Bruno Ryves (1596–1677) was an English royalist churchman, editor in 1643 of the Oxford newsbook Mercurius Rusticus, and later dean of Chichester and dean of Windsor. Both Ryves's Christian name and surname were variously spelled by his contemporaries: Brune, Bruen, Brian, Bruno; and Reeves, Rives, Ryve, Reeve, and Ryves.
He was son of Thomas, and grandson of John Ryves of Damory Court, Dorset. Sir Thomas Ryves and Sir William Ryves were his first cousins. He was educated at Oxford, subscribing as a clerk of New College in 1610. He graduated B.A. in 1616, and in the following year became a clerk of Magdalen College, proceeding M.A. 9 June 1619, B.D. 20 June 1632, and D.D. 25 June 1639.
He was admitted of Gray's Inn in 1634. In the meantime he was instituted to the vicarage of Stanwell in Middlesex, where he made a name by his preaching; he obtained in September 1628 the additional benefice of St. Martin-le-Vintry. About 1640 he became chaplain to Charles I. The inhabitants of Stanwell petitioned against him in July 1642: he was deprived of his benefices, and a parliamentary preacher appointed. He was expelled with his family, but sheltered by Lord Arundell at Wardour Castle. A patent of June 1646 created him dean of Chichester, but he remained dependent on charity at Shafton in Dorset until after 1649, when he made at least one journey abroad, bearing to Charles II some money which had been collected among his adherents.
At the Restoration he was in July 1660 installed dean of Chichester and master of the hospital there; he was also sworn chaplain-in-ordinary to the king, and appointed dean of Windsor (and Wolverhampton), being installed on 3 September 1660. He became scribe of the order of the Garter the following January. As administrator of the charity of the poor knights of Windsor, he had to deal with the appeals of decayed royalists.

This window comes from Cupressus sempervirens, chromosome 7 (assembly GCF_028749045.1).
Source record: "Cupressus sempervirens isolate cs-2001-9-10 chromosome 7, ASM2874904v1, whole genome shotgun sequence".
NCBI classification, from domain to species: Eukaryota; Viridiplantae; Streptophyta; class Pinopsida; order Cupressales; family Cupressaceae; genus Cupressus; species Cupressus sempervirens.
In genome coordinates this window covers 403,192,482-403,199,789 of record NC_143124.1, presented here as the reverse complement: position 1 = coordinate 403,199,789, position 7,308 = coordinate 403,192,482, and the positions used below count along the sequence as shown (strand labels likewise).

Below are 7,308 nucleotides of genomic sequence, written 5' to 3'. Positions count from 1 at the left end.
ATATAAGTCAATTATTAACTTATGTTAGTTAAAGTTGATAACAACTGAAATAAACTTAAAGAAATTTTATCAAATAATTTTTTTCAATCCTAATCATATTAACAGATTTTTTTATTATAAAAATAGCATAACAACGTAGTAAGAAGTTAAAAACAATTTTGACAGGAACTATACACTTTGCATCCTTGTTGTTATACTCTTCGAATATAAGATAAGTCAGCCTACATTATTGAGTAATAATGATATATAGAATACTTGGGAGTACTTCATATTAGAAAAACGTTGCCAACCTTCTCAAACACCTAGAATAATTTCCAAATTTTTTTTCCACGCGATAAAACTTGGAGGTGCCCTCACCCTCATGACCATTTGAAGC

He was presented to the rectories of Haseley, Oxfordshire, and Acton, in Middlesex. In January 1662, when there was unseasonable hot weather, he preached to the House of Commons at St. Margaret's, on Joshua vii. 12, showing how the neglect of exacting justice on offenders was a cause of God's punishing a land. Practising what he preached, he had his curate at Acton harass Richard Baxter, who was drawing large audiences in defiance of the conventicle act. Baxter was eventually imprisoned for six months, causing Ryves damage with a reputation as embittered.
Ryves died at Windsor on 13 July 1677, and was buried in the south aisle of St. George's Chapel. By his wife, Kate, daughter of Sir Richard Waldram, knt., of Charley, Leicestershire, he had several children.
Besides sermons, Ryves was the author of Mercurius Rusticus; or the Countries Complaint of the Barbarous Outrages committed by the Sectaries of this late flourishing Kingdom. Nineteen numbers appeared from June to December 1643, and were republished together, in 1646, 1647, and 1685. George Wither started a parliamentary Mercurius Rusticus as a counter. The assaults on Sir John Lucas's house, Wardour Castle, and other mansions are narrated, while a second part starts on damage done to the cathedrals. The intention was to scare the reader with the brutality of parliamentary troopers. It was frequently bound up, under the common title of Angliae Ruina, with the Querela Cantabrigiensis of John Barwick.
Ryves assisted Brian Walton in his work on the London tithes, and contributed to his polyglot bible.
- Nigel Smith, Literature and Revolution in England, 1640–1660 (1994), p. 198.